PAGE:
At the single subject level, four regressors were entered into the design matrix. The first regressor modelled the encoding phase, regressors two and three coded for feedback presentation, depending on correct or incorrect performance. A fourth regressor of no interest coded for missed responses. Depending on the duration of the respective event, the regressors were convolutions of a box-car (encoding, duration 8 sec) or stick function (feedback) with a canonical synthetic haemodynamic response function time-locked to onsets of the respective events. The time series in each voxel was high-pass filtered to 1/128 Hz and modelled for temporal autocorrelation across scans with an AR(1) model.

At the group level, we used a mixed-effects model, focussing on neural activity during the feedback phase. For each subject of both groups, two weighted contrasts were entered into a two-way full-factorial ANOVA model. These contrasts coded for the fMRI signal increase with feedback presentation, i.e. performance dependent positive and negative feedback in the informative feedback group and performance independent neutral feedback (after correct responses and errors, respectively) in the non-informative feedback group.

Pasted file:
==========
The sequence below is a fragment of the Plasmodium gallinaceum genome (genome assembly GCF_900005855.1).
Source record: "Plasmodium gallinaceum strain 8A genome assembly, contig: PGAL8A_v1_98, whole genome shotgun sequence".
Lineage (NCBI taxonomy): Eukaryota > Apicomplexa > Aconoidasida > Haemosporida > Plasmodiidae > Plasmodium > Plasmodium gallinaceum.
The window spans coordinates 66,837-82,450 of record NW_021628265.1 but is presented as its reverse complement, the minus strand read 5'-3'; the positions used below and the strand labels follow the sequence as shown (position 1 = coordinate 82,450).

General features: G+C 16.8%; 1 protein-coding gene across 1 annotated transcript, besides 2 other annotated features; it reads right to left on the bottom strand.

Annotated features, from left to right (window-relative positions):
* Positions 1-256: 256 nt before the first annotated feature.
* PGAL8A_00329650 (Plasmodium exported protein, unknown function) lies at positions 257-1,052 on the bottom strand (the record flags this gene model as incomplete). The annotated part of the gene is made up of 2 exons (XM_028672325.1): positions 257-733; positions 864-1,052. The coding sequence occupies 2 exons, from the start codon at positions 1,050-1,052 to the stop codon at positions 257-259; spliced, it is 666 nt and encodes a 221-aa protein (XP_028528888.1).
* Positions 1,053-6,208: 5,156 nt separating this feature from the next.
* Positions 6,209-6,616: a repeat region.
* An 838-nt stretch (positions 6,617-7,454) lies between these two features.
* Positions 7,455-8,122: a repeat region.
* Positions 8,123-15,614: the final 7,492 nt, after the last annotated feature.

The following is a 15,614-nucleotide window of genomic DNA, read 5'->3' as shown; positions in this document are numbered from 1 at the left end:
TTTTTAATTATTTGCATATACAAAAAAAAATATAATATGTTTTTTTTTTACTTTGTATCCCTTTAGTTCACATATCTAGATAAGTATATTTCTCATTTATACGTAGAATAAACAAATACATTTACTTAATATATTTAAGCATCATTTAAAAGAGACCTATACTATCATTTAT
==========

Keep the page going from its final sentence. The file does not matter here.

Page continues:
As we were mainly interested in feedback-related neural activity in prefrontal brain regions we chose a ROI approach and restricted the analyses to functional ROIs within anatomically predefined brain areas. For that purpose, the following prefrontal regions which were previously shown to be associated with negative and positive feedback processing, respectively, were selected from the Marsbar AAL ROI-Library [22], using the Marsbar toolbox [23]: cingulate cortex (anterior and middle, combined), supplementary motor area, insulae and inferior frontal cortices (IFC; pars orbitalis and triangularis, combined). These anatomical regions were combined (per intersection) with functional activation maps derived from the F-contrast of the effects of all conditions (i.e. regions whose activation significantly differed from baseline when summing across correct and error trials in both groups at p<.0001, FDR-corrected, extend threshold = 20 voxel). The sizes of the six ROIs generated with that procedure are depicted in Fig. 2. Note that ROIs in medial prefrontal cortex comprised voxels in both hemispheres.